@Andy Morgan Are you afraid of records being rewritten? Records have never been the sole intention of the beautiful game; they have infact been more of a statistical interest. Let them be broken. Who cares? Its ultimately the quality that matters; if a 1000+ is scored on a flat deck in say some 11-12 days, it wont be honoured anyway. But quality will improve.

  • Sriram on July 20, 2010, 20:09 GMT

    Insidious!

    Uncovered pitches will make Timeless Tests the shortest version of the game. Most teams will fold in less than 10 overs. This will diminish the market share of Twenty20. Housewives and teenagers with diminished attention spans (the so-called "new demography" of T20) will shift their loyalties to Shiv Chanderpaul and Simon Katich. Kids growing up in the Leeward islands will stop dreaming of IPL contracts and go to bed to nightmares of Contract negotiations with Digicell and the WICB. Chris Gayle will fly into the 5th IPL 3 days AFTER the tournament starts. The reason: He believes the future of cricket is Timeless tests and not T20.

    Yeah, right!

  • fjhgfj on July 20, 2010, 14:04 GMT

    you missed dravid the wall

  • Adarsh Vijayaraghavan on July 20, 2010, 12:59 GMT

    For once, instead of being sarcastic, you seem to mean most of the things you say, and you are right! Bowlers have everything going against them- rapidly improving quality of bats, helmets, pads and so on, pitches, and the rules of the game. People who like only high scoring matches are not true fans, and they are just temporary fans. In a bid to give 'face-lift' to cricket, ICC is trying to woo these fans. It can do better by satisfying the true fans of cricket and make the game an even battle between bat and ball.

  • Alan D'silva on July 20, 2010, 12:33 GMT

    Completely agree with every point

  • russell on July 20, 2010, 12:02 GMT

    this ties in with Imran Khan's comments on the future of fast bowlers.the over supply of the short form of the game (which is heavily weighted in favour of the batsmen) has almost completely moved the focus on cricket away from test cricket. I would love to see a return to proper fast bowlers having batsmen ducking and weaving on well grassed pitches.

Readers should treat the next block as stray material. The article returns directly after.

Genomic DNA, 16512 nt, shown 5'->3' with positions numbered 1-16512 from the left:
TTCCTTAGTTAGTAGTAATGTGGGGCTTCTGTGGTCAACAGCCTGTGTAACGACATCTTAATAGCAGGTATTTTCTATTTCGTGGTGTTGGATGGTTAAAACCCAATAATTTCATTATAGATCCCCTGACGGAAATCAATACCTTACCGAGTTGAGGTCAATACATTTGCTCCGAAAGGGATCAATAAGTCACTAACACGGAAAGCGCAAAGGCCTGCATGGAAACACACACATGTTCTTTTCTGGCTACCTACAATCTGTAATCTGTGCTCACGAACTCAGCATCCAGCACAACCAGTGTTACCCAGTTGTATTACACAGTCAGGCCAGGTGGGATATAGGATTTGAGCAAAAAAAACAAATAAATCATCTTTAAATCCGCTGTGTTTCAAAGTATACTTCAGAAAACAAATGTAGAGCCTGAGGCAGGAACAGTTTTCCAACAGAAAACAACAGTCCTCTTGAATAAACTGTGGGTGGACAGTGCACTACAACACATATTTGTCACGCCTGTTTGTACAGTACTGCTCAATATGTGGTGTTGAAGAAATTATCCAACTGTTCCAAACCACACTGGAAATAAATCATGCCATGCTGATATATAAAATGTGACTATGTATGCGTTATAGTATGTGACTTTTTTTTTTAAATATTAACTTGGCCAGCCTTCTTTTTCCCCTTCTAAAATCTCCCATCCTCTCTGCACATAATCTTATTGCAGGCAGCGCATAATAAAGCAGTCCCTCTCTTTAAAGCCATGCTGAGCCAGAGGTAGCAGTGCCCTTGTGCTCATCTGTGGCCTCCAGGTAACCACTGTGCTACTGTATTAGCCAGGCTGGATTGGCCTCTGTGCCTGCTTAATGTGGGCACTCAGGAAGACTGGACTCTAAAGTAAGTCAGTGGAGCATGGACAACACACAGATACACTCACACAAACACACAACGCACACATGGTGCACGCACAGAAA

• Phil on July 20, 2010, 11:09 GMT

    An excellent piece, humorous, written with a light touch, which makes important, but sadly too widely overlooked, points.

    Where's the challenge? Donald and Pollock, Wasim and Waqar, Ambrose and Walsh, McGrath and Warne - we need not look too far back wistfully to realise it wasn't so long ago batsmen were subjected to barrages, to probing challenge, and we rejoiced in competitive cricket. Many mentions of uncovered pitches mask the fact cricket but a decade ago was highly competitive, highly fair betweem bat and ball.

    Since the new millennium, insidiously at first, now more brazenly, bat thicknesses have swelled in line with the user's confidence; pitches, perhaps from the top, are cultivated to be uniform and go the distance and the quality of it all has wilted.

    How delightful to see the Australians and Pakistanis struggle with a little bit of conventional swing at Lord's. After such flapping, you really do question the validity of the modern test batting average.

  • Faraz on July 20, 2010, 10:40 GMT

    Bring it on! wow that'd be like a bit of time travel, era of Don Bradman, Victor Trumper Sid Barnes... Bring it on

  • rob heinen on July 20, 2010, 9:59 GMT

    Just one remark. Big Shiv is fourth on the list of fastest test centuries in terms of balls faced...

  • Srikanth on July 20, 2010, 9:46 GMT

    A thought provoking article... But test cricket needs a face lift and not a revamp....It seems that cricket as a game has become too commercialised for words... I am Indian but have lost respect for the current bunch of Indian cricketers...the cricketers seem to be doing a lot of things for money rather than for the game. The charm of test cricket lies in the fact that it tests the endurance, patience,skill and determination of every player. It is not a slam bang approach like T20 where the outcome is pure luck- a player proves himself only for 2 hours... Wish test cricket is back in full flow...the WI vs AUS tests of the yesteryear were full of adventure and expectancy.... The Ashes, Pak vs Eng, SA vs WI...well lets pray for the resurgence of test cricket as we know it and not this adapted version of a five day circus

  • Peter on July 20, 2010, 8:19 GMT

    Couldn't agree more about the uncovered pitches and intimadatory bowling rules. Teach batsmen to use the back foot occasionally. Not sure about timeless tests, we'd just bring Boycott, Atherton and Tavare out of retirement and every summer would be a 4 month match ending in a draw!

  • dan on July 20, 2010, 7:25 GMT

    COULDNT AGREE MORE!! i want to see Test Cricket as the Ultimate battle, where Batsmen with grizzled beards battle away for days and days agaisnt brutal fast bowling on a green top, wily spinners bowling on a biting wicket with men round the bat. 6 bouncers an over, THATS what we want to see, not turning test cricket into a Black Eyed Peas Concert with flashy lights and cheap gimmicks. Long Character Building, trench warfare Test Matches PLEASE